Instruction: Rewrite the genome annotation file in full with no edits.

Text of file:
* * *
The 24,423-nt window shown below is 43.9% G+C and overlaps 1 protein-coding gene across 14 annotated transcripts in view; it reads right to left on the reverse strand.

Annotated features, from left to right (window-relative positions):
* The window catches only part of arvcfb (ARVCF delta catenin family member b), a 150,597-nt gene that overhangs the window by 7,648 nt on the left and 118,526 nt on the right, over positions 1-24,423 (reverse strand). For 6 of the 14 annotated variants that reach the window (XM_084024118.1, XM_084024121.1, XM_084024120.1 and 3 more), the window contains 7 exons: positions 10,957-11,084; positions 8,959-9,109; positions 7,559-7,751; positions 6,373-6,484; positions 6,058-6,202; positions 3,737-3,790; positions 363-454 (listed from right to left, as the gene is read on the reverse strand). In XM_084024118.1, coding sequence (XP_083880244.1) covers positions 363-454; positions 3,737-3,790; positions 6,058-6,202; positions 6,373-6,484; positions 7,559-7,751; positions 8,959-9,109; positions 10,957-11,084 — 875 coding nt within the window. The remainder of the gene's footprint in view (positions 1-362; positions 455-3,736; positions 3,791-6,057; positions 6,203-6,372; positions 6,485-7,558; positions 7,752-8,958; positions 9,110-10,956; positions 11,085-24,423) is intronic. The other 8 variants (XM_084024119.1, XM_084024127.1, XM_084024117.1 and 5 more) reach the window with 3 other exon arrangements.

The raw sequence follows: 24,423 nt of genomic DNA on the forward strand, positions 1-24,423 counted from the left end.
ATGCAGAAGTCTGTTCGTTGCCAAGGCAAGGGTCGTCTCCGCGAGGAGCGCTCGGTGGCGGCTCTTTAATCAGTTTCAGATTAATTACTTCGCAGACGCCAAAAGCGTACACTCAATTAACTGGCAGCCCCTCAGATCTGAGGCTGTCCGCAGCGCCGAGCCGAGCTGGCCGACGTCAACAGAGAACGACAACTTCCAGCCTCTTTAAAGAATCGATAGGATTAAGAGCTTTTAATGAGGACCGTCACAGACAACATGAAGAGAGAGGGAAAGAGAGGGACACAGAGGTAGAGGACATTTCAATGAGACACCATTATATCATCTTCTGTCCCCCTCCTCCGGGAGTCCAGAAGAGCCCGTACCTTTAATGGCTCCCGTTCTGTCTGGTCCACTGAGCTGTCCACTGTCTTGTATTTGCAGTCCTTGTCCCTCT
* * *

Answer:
The 24,423-nt window shown below is 43.9% G+C and overlaps 1 protein-coding gene across 14 annotated transcripts in view; it reads right to left on the reverse strand.

Annotated features, from left to right (window-relative positions):
* The window catches only part of arvcfb (ARVCF delta catenin family member b), a 150,597-nt gene that overhangs the window by 7,648 nt on the left and 118,526 nt on the right, over positions 1-24,423 (reverse strand). For 6 of the 14 annotated variants that reach the window (XM_084024118.1, XM_084024121.1, XM_084024120.1 and 3 more), the window contains 7 exons: positions 10,957-11,084; positions 8,959-9,109; positions 7,559-7,751; positions 6,373-6,484; positions 6,058-6,202; positions 3,737-3,790; positions 363-454 (listed from right to left, as the gene is read on the reverse strand). In XM_084024118.1, coding sequence (XP_083880244.1) covers positions 363-454; positions 3,737-3,790; positions 6,058-6,202; positions 6,373-6,484; positions 7,559-7,751; positions 8,959-9,109; positions 10,957-11,084 — 875 coding nt within the window. The remainder of the gene's footprint in view (positions 1-362; positions 455-3,736; positions 3,791-6,057; positions 6,203-6,372; positions 6,485-7,558; positions 7,752-8,958; positions 9,110-10,956; positions 11,085-24,423) is intronic. The other 8 variants (XM_084024119.1, XM_084024127.1, XM_084024117.1 and 5 more) reach the window with 3 other exon arrangements.

The raw sequence follows: 24,423 nt of genomic DNA on the forward strand, positions 1-24,423 counted from the left end.
ATGCAGAAGTCTGTTCGTTGCCAAGGCAAGGGTCGTCTCCGCGAGGAGCGCTCGGTGGCGGCTCTTTAATCAGTTTCAGATTAATTACTTCGCAGACGCCAAAAGCGTACACTCAATTAACTGGCAGCCCCTCAGATCTGAGGCTGTCCGCAGCGCCGAGCCGAGCTGGCCGACGTCAACAGAGAACGACAACTTCCAGCCTCTTTAAAGAATCGATAGGATTAAGAGCTTTTAATGAGGACCGTCACAGACAACATGAAGAGAGAGGGAAAGAGAGGGACACAGAGGTAGAGGACATTTCAATGAGACACCATTATATCATCTTCTGTCCCCCTCCTCCGGGAGTCCAGAAGAGCCCGTACCTTTAATGGCTCCCGTTCTGTCTGGTCCACTGAGCTGTCCACTGTCTTGTATTTGCAGTCCTTGTCCCTCT